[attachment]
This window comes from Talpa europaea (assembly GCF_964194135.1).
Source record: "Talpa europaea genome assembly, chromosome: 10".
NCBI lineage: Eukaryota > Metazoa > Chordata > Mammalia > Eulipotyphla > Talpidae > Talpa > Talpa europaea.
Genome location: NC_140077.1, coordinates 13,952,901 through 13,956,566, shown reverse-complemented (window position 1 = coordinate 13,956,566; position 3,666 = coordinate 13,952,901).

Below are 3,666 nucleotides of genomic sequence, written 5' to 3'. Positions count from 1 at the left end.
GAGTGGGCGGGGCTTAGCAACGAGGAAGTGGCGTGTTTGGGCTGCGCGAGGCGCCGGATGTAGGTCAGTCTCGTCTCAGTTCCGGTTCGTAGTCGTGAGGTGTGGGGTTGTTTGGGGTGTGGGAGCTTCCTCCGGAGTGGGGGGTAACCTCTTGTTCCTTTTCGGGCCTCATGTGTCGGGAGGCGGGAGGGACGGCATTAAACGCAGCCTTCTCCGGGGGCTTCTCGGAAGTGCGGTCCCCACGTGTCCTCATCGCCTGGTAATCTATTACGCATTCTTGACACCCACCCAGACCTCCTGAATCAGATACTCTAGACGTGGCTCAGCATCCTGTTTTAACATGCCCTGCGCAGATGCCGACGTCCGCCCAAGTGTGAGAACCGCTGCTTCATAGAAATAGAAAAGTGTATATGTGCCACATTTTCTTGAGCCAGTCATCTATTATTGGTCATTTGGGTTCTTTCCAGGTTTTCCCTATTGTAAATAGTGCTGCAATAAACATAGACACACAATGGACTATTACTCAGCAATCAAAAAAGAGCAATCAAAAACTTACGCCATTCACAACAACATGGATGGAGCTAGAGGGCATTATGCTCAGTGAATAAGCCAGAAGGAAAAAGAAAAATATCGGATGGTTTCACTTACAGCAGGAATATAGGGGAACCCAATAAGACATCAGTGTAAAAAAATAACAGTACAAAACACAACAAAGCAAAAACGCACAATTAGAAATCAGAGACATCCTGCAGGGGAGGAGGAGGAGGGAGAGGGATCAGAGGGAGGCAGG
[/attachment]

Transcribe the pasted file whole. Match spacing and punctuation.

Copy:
This window comes from Talpa europaea (assembly GCF_964194135.1).
Source record: "Talpa europaea genome assembly, chromosome: 10".
NCBI lineage: Eukaryota > Metazoa > Chordata > Mammalia > Eulipotyphla > Talpidae > Talpa > Talpa europaea.
Genome location: NC_140077.1, coordinates 13,952,901 through 13,956,566, shown reverse-complemented (window position 1 = coordinate 13,956,566; position 3,666 = coordinate 13,952,901).

Below are 3,666 nucleotides of genomic sequence, written 5' to 3'. Positions count from 1 at the left end.
GAGTGGGCGGGGCTTAGCAACGAGGAAGTGGCGTGTTTGGGCTGCGCGAGGCGCCGGATGTAGGTCAGTCTCGTCTCAGTTCCGGTTCGTAGTCGTGAGGTGTGGGGTTGTTTGGGGTGTGGGAGCTTCCTCCGGAGTGGGGGGTAACCTCTTGTTCCTTTTCGGGCCTCATGTGTCGGGAGGCGGGAGGGACGGCATTAAACGCAGCCTTCTCCGGGGGCTTCTCGGAAGTGCGGTCCCCACGTGTCCTCATCGCCTGGTAATCTATTACGCATTCTTGACACCCACCCAGACCTCCTGAATCAGATACTCTAGACGTGGCTCAGCATCCTGTTTTAACATGCCCTGCGCAGATGCCGACGTCCGCCCAAGTGTGAGAACCGCTGCTTCATAGAAATAGAAAAGTGTATATGTGCCACATTTTCTTGAGCCAGTCATCTATTATTGGTCATTTGGGTTCTTTCCAGGTTTTCCCTATTGTAAATAGTGCTGCAATAAACATAGACACACAATGGACTATTACTCAGCAATCAAAAAAGAGCAATCAAAAACTTACGCCATTCACAACAACATGGATGGAGCTAGAGGGCATTATGCTCAGTGAATAAGCCAGAAGGAAAAAGAAAAATATCGGATGGTTTCACTTACAGCAGGAATATAGGGGAACCCAATAAGACATCAGTGTAAAAAAATAACAGTACAAAACACAACAAAGCAAAAACGCACAATTAGAAATCAGAGACATCCTGCAGGGGAGGAGGAGGAGGGAGAGGGATCAGAGGGAGGCAGG